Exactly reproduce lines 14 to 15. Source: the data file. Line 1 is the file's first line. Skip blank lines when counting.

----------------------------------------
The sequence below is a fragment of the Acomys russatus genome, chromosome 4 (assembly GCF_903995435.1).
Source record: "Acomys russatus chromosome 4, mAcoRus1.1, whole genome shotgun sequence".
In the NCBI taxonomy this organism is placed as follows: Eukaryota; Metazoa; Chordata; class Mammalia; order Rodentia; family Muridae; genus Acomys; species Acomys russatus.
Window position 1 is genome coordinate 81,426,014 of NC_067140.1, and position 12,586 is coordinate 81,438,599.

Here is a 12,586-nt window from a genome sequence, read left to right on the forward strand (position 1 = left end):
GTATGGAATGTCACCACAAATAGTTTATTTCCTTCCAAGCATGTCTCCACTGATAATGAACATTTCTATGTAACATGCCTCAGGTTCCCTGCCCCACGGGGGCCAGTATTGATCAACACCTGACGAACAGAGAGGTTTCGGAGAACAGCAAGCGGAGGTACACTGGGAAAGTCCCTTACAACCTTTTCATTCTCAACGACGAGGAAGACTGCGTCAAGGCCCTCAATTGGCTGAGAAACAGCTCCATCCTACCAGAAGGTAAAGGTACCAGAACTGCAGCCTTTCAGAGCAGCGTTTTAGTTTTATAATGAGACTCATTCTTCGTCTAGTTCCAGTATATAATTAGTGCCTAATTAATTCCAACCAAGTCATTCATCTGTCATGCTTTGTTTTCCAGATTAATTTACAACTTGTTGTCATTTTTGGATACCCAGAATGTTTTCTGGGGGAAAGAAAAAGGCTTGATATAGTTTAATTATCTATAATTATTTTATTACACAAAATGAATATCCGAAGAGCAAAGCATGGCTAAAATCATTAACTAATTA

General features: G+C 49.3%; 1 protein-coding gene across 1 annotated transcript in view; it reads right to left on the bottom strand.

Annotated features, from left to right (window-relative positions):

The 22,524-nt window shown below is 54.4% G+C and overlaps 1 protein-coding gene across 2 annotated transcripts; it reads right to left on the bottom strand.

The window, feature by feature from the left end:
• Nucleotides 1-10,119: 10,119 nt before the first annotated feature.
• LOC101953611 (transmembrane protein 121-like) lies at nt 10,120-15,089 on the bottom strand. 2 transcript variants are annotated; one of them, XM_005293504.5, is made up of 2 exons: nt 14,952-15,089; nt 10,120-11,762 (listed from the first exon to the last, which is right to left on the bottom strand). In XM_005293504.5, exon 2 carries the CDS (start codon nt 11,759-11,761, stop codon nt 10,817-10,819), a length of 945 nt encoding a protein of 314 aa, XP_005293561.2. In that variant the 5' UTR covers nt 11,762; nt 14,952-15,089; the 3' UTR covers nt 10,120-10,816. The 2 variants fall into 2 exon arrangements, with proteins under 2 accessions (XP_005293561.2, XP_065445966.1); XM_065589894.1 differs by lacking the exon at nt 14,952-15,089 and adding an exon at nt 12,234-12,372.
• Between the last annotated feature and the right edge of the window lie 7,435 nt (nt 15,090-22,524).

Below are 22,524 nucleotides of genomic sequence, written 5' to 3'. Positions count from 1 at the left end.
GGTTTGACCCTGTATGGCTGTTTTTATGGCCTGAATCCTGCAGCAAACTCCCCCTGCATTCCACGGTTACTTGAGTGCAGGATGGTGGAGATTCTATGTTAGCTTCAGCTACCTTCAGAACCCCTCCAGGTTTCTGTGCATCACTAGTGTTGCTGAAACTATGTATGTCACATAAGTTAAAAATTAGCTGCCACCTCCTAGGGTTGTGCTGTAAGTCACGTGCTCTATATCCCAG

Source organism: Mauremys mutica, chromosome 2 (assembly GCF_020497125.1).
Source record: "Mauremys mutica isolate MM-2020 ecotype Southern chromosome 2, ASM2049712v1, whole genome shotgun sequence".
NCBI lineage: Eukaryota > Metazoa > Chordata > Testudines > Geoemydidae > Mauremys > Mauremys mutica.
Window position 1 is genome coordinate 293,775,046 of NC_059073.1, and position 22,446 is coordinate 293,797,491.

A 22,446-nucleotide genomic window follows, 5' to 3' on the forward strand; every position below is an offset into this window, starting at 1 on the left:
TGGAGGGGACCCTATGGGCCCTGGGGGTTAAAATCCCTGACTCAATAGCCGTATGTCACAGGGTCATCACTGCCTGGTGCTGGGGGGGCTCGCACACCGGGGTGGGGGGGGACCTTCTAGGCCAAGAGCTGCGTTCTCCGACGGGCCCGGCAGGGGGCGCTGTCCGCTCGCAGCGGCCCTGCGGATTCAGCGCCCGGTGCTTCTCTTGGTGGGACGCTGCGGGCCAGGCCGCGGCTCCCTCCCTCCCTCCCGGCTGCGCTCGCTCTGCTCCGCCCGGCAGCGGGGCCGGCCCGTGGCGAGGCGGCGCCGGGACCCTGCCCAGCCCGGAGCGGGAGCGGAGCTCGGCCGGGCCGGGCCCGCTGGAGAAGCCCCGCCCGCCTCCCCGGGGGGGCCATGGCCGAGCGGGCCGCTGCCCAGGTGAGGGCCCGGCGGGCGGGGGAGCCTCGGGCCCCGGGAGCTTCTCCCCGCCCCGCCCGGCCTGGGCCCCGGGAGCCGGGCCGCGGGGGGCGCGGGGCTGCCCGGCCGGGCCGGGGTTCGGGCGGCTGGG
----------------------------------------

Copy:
Below are 22,524 nucleotides of genomic sequence, written 5' to 3'. Positions count from 1 at the left end.
GGTTTGACCCTGTATGGCTGTTTTTATGGCCTGAATCCTGCAGCAAACTCCCCCTGCATTCCACGGTTACTTGAGTGCAGGATGGTGGAGATTCTATGTTAGCTTCAGCTACCTTCAGAACCCCTCCAGGTTTCTGTGCATCACTAGTGTTGCTGAAACTATGTATGTCACATAAGTTAAAAATTAGCTGCCACCTCCTAGGGTTGTGCTGTAAGTCACGTGCTCTATATCCCAG